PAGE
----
The moloch, for a rather opposite example, barely resembles locomotives. It’s designed after luxury cars which i don’t believe were invented in the year of our setting.

On the part of the developers, at least, the locomotive aesthetic is just that- an aesthetic. A lot of things are there that make no technical sense, like the chimney on top, and the chugging sound it makes as it moves. FBG is composed of artists and writers, more than programmers. Technical ability has never been their strong suit - no offense intended to them. It is their style to handwave away technical details in favour of artistic flourish and mystery. Steam is basically science-flavoured magic, it powers everything and to hell with physics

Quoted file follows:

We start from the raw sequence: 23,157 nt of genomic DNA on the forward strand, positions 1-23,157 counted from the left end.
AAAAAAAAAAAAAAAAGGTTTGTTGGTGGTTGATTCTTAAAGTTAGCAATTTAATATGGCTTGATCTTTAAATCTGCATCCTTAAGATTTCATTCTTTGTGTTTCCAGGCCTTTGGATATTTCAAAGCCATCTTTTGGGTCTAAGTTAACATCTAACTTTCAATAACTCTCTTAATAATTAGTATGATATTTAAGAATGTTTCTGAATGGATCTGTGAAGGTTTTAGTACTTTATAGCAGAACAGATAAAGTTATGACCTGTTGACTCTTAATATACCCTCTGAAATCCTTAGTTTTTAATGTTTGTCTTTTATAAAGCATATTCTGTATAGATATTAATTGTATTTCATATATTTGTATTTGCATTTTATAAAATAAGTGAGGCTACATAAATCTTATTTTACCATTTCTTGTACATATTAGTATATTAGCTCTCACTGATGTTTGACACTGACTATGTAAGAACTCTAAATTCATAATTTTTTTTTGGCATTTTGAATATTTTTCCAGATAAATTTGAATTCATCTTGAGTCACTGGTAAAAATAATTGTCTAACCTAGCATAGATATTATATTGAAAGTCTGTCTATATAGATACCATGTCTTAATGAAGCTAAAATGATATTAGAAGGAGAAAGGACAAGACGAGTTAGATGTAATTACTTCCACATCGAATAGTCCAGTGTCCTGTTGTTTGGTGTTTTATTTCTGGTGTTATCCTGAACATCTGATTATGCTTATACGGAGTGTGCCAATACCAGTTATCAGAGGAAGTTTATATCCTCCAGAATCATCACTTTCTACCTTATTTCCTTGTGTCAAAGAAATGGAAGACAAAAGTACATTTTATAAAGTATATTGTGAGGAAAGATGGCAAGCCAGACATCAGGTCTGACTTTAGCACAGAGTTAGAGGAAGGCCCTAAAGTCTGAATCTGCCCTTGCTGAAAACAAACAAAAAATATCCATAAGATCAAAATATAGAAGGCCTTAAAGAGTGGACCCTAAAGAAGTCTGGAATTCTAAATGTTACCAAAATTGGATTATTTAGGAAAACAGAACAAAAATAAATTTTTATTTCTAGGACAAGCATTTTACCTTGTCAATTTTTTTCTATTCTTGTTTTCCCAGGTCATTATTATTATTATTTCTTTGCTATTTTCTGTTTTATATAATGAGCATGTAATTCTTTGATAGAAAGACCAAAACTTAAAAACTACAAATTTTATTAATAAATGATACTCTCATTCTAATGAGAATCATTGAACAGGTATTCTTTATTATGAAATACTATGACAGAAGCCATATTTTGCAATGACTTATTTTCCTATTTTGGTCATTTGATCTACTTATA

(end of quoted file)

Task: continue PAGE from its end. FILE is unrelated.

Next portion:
It’s a silly kind of fun. Sunless skies isn’t hard scifi, and i don’t think some technical inaccuracy is a sufficient reason to shoot down an idea - with such an approach the fundamentals of how these things work comes into question. That’s not to say there’s no place for hard scifi, technical accuracy has a role too, in making the world feel believable. But it tends to take second place to fun when it comes to both gameplay design, and writing.

TL;DR: These are steam rocketships that look and sound like trains. They don’t act like trains at all, and the technical details of real steam trains only apply until they become inconvenient. Artistic license
edited by Nanako on 2/2/2018